Maturation of human natural killer (NK) cells as defined by accumulation of cell-surface expression of CD57 is associated with increased cytotoxic character and TNF and IFNg production upon target-cell recognition. Notably, multiple studies point to a unique role for CD57+ NK cells in cancer immunosurveillance, yet there is scant information about how they mature. In this study, we show that pharmacologic inhibition of GSK3 kinase in peripheral blood NK cells expanded ex vivo with IL15 greatly enhances CD57 upregulation and late-stage maturation. GSK3 inhibition elevated the expression of several transcription factors associated with late-stage NK-cell maturation including T-BET, ZEB2, and BLIMP-1 without affecting viability or proliferation. When exposed to human cancer cells, NK cell expanded ex vivo in the presence of a GSK3 inhibitor exhibited significantly higher production of TNF and IFNg, elevated natural cytotoxicity, and increased antibody-dependent cellular cytotoxicity. In an established mouse xenograft model of ovarian cancer, adoptive transfer of NK cells conditioned in the same way also displayed more robust and durable tumor control. Our findings show how GSK3 kinase inhibition can greatly enhance the mature character of NK cells most desired for effective cancer immunotherapy.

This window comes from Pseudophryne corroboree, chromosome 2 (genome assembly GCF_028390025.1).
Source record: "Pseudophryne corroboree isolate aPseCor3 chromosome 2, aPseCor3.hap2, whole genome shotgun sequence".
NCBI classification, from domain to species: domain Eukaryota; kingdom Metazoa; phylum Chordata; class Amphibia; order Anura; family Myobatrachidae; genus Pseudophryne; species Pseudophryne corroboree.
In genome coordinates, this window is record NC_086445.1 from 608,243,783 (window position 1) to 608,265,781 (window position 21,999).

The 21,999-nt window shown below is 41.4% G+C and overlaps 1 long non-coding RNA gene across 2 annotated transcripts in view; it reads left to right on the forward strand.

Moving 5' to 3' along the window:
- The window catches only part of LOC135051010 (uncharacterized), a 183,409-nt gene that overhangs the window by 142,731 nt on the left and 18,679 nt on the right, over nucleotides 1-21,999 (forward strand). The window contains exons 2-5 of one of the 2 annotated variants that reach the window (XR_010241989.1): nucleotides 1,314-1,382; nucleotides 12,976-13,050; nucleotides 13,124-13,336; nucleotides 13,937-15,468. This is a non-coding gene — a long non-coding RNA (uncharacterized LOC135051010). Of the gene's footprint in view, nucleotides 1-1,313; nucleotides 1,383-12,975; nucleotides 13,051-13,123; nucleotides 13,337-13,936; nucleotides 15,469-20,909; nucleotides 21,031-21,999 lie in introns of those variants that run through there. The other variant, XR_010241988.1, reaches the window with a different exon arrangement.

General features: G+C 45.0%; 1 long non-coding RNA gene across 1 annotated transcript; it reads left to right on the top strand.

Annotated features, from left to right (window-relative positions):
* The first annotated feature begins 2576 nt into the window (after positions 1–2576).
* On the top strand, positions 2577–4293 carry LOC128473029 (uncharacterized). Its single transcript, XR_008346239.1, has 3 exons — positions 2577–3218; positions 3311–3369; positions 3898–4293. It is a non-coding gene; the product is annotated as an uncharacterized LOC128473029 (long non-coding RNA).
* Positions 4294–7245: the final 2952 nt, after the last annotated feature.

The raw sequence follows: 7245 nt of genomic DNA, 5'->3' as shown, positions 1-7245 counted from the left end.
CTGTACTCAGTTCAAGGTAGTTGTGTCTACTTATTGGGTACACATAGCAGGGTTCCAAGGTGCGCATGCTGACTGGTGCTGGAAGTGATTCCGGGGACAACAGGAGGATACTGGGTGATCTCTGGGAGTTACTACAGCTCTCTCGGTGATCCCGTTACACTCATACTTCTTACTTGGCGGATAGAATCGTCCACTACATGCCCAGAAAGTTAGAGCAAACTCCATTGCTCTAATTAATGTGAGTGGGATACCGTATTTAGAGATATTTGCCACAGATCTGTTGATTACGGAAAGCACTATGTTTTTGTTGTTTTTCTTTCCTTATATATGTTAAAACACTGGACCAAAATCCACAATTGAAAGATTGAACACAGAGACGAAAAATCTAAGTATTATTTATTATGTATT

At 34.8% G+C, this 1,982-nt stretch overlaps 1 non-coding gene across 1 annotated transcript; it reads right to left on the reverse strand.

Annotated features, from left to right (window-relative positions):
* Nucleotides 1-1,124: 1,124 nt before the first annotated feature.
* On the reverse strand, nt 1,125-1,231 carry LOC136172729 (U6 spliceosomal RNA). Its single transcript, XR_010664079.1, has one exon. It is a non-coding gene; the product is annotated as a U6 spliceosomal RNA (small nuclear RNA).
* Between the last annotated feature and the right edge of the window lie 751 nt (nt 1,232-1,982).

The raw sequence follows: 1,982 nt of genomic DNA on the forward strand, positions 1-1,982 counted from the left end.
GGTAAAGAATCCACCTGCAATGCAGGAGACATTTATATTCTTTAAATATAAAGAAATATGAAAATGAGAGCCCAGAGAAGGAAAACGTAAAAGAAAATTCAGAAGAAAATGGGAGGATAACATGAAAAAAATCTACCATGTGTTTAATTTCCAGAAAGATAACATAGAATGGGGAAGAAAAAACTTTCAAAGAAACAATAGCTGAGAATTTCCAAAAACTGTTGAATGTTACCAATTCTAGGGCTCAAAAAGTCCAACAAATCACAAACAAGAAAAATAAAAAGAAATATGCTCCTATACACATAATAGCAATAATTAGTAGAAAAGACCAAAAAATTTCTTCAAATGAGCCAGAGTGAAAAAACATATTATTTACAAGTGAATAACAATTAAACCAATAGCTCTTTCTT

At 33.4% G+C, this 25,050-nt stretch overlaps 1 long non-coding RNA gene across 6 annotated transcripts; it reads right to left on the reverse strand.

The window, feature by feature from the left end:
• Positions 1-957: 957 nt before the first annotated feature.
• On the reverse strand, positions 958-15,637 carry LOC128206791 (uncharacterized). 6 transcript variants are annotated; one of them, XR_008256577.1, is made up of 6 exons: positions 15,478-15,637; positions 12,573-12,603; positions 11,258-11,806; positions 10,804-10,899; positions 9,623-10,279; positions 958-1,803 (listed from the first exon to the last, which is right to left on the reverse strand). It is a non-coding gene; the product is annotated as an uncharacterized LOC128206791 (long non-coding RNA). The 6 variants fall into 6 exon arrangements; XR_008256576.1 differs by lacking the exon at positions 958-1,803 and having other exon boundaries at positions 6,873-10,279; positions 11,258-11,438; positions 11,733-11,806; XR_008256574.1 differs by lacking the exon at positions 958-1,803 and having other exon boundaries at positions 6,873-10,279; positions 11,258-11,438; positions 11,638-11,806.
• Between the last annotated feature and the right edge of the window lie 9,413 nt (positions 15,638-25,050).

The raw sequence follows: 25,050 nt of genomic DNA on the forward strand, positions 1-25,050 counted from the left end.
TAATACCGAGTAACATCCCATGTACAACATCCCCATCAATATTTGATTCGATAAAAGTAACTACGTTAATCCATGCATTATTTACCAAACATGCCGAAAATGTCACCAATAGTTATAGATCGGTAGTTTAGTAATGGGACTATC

Bibliographical noteFunding Information:
This work was supported by the following NIH grants: P01 CA111412 (F. Cichocki, S. Cooley, and J.S. Miller), P01 CA65493 (S. Cooley, B.R. Blazar, and J.S. Miller), R35 CA197292 (S. Cooley and J.S. Miller), R01